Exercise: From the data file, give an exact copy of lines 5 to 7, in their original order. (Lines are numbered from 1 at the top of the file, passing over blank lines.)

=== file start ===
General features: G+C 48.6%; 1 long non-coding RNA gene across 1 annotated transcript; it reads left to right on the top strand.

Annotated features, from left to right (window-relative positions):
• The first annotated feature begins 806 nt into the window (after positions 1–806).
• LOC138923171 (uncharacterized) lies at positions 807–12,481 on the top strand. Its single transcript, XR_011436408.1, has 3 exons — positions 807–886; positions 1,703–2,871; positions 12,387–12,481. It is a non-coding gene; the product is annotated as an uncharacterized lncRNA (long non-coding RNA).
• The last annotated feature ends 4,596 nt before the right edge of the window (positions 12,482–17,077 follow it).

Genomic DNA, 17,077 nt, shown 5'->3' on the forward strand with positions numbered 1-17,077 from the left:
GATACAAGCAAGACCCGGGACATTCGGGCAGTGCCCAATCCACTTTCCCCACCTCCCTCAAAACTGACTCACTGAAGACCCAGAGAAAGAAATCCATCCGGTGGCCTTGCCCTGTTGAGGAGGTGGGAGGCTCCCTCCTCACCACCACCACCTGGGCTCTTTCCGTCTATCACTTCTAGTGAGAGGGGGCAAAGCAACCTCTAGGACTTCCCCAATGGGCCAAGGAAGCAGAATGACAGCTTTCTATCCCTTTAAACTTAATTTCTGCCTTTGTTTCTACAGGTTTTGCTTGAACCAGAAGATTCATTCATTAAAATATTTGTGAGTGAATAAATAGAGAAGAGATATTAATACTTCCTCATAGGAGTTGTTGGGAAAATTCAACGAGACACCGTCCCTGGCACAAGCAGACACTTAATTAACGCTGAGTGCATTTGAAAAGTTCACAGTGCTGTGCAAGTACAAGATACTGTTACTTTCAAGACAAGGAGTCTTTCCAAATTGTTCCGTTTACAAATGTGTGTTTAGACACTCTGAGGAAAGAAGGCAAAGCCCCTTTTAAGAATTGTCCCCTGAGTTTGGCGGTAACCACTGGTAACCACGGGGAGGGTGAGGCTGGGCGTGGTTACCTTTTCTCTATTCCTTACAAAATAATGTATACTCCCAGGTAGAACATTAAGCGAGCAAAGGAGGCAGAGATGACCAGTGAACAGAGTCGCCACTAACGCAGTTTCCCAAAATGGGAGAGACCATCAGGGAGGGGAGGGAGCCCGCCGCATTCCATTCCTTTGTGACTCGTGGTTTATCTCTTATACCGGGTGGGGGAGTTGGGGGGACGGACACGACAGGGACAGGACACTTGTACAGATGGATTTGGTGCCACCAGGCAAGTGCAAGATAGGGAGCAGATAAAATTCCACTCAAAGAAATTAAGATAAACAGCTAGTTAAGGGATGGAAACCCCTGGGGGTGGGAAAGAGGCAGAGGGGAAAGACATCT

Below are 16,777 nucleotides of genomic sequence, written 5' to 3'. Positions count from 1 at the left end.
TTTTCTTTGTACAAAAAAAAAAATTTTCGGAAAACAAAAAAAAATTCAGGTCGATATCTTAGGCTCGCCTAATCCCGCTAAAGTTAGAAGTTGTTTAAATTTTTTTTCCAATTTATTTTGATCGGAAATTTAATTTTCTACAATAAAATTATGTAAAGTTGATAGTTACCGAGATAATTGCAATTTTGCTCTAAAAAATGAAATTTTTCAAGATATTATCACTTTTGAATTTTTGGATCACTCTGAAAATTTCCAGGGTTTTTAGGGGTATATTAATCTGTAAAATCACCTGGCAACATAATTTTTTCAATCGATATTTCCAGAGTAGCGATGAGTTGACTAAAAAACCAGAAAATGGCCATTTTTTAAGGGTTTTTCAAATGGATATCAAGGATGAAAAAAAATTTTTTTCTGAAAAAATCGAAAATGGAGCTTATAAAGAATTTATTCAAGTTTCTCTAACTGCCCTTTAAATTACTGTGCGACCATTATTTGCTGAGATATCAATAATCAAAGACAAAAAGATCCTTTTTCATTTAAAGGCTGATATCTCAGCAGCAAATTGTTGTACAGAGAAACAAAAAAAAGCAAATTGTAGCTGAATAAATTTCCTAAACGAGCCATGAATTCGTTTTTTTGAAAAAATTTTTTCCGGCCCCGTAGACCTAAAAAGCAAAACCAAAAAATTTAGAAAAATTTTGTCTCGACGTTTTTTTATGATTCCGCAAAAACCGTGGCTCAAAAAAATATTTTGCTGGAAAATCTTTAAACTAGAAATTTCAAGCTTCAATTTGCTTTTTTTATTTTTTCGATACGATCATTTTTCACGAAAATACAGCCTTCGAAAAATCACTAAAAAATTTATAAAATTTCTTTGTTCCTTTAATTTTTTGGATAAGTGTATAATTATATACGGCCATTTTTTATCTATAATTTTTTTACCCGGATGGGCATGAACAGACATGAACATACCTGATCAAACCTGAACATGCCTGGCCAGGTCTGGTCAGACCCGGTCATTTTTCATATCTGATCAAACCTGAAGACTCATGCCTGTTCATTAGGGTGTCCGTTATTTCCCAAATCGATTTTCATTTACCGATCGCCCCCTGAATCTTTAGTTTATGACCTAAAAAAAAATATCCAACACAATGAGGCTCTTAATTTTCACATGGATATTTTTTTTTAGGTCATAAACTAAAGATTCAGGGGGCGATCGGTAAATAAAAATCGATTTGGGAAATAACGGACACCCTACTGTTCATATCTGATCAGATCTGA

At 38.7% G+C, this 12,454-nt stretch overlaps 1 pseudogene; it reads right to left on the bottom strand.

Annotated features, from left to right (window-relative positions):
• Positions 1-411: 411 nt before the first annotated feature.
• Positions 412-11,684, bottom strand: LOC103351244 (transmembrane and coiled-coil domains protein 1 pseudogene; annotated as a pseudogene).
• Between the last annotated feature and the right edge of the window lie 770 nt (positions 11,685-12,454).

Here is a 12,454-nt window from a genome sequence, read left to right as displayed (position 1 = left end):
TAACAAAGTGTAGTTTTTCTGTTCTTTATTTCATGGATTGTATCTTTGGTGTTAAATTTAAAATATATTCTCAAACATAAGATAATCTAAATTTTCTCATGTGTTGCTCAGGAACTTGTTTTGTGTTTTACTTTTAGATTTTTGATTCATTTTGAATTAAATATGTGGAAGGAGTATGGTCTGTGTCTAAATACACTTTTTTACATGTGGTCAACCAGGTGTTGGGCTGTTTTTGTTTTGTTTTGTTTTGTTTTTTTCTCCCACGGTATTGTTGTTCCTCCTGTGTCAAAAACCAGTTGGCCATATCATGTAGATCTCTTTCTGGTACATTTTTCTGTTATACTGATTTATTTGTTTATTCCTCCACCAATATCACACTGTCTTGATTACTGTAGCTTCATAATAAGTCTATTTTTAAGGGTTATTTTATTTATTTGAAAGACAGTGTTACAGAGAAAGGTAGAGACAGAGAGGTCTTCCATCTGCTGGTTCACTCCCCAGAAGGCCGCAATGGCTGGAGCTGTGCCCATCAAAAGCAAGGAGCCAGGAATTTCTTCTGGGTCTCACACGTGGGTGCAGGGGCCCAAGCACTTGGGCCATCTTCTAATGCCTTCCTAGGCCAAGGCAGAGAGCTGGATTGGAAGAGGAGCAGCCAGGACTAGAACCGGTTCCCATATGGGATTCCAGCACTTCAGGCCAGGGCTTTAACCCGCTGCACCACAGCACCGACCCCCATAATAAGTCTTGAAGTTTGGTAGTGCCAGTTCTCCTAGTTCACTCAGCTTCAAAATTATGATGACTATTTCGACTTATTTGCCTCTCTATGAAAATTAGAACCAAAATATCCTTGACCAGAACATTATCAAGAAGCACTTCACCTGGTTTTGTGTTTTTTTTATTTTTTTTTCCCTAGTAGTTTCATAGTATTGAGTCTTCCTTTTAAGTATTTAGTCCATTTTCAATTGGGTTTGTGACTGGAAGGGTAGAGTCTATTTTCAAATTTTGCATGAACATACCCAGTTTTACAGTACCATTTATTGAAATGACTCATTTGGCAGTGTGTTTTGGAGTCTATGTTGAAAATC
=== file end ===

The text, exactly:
• The last annotated feature ends 4,596 nt before the right edge of the window (positions 12,482–17,077 follow it).

Genomic DNA, 17,077 nt, shown 5'->3' on the forward strand with positions numbered 1-17,077 from the left:
GATACAAGCAAGACCCGGGACATTCGGGCAGTGCCCAATCCACTTTCCCCACCTCCCTCAAAACTGACTCACTGAAGACCCAGAGAAAGAAATCCATCCGGTGGCCTTGCCCTGTTGAGGAGGTGGGAGGCTCCCTCCTCACCACCACCACCTGGGCTCTTTCCGTCTATCACTTCTAGTGAGAGGGGGCAAAGCAACCTCTAGGACTTCCCCAATGGGCCAAGGAAGCAGAATGACAGCTTTCTATCCCTTTAAACTTAATTTCTGCCTTTGTTTCTACAGGTTTTGCTTGAACCAGAAGATTCATTCATTAAAATATTTGTGAGTGAATAAATAGAGAAGAGATATTAATACTTCCTCATAGGAGTTGTTGGGAAAATTCAACGAGACACCGTCCCTGGCACAAGCAGACACTTAATTAACGCTGAGTGCATTTGAAAAGTTCACAGTGCTGTGCAAGTACAAGATACTGTTACTTTCAAGACAAGGAGTCTTTCCAAATTGTTCCGTTTACAAATGTGTGTTTAGACACTCTGAGGAAAGAAGGCAAAGCCCCTTTTAAGAATTGTCCCCTGAGTTTGGCGGTAACCACTGGTAACCACGGGGAGGGTGAGGCTGGGCGTGGTTACCTTTTCTCTATTCCTTACAAAATAATGTATACTCCCAGGTAGAACATTAAGCGAGCAAAGGAGGCAGAGATGACCAGTGAACAGAGTCGCCACTAACGCAGTTTCCCAAAATGGGAGAGACCATCAGGGAGGGGAGGGAGCCCGCCGCATTCCATTCCTTTGTGACTCGTGGTTTATCTCTTATACCGGGTGGGGGAGTTGGGGGGACGGACACGACAGGGACAGGACACTTGTACAGATGGATTTGGTGCCACCAGGCAAGTGCAAGATAGGGAGCAGATAAAATTCCACTCAAAGAAATTAAGATAAACAGCTAGTTAAGGGATGGAAACCCCTGGGGGTGGGAAAGAGGCAGAGGGGAAAGACATCT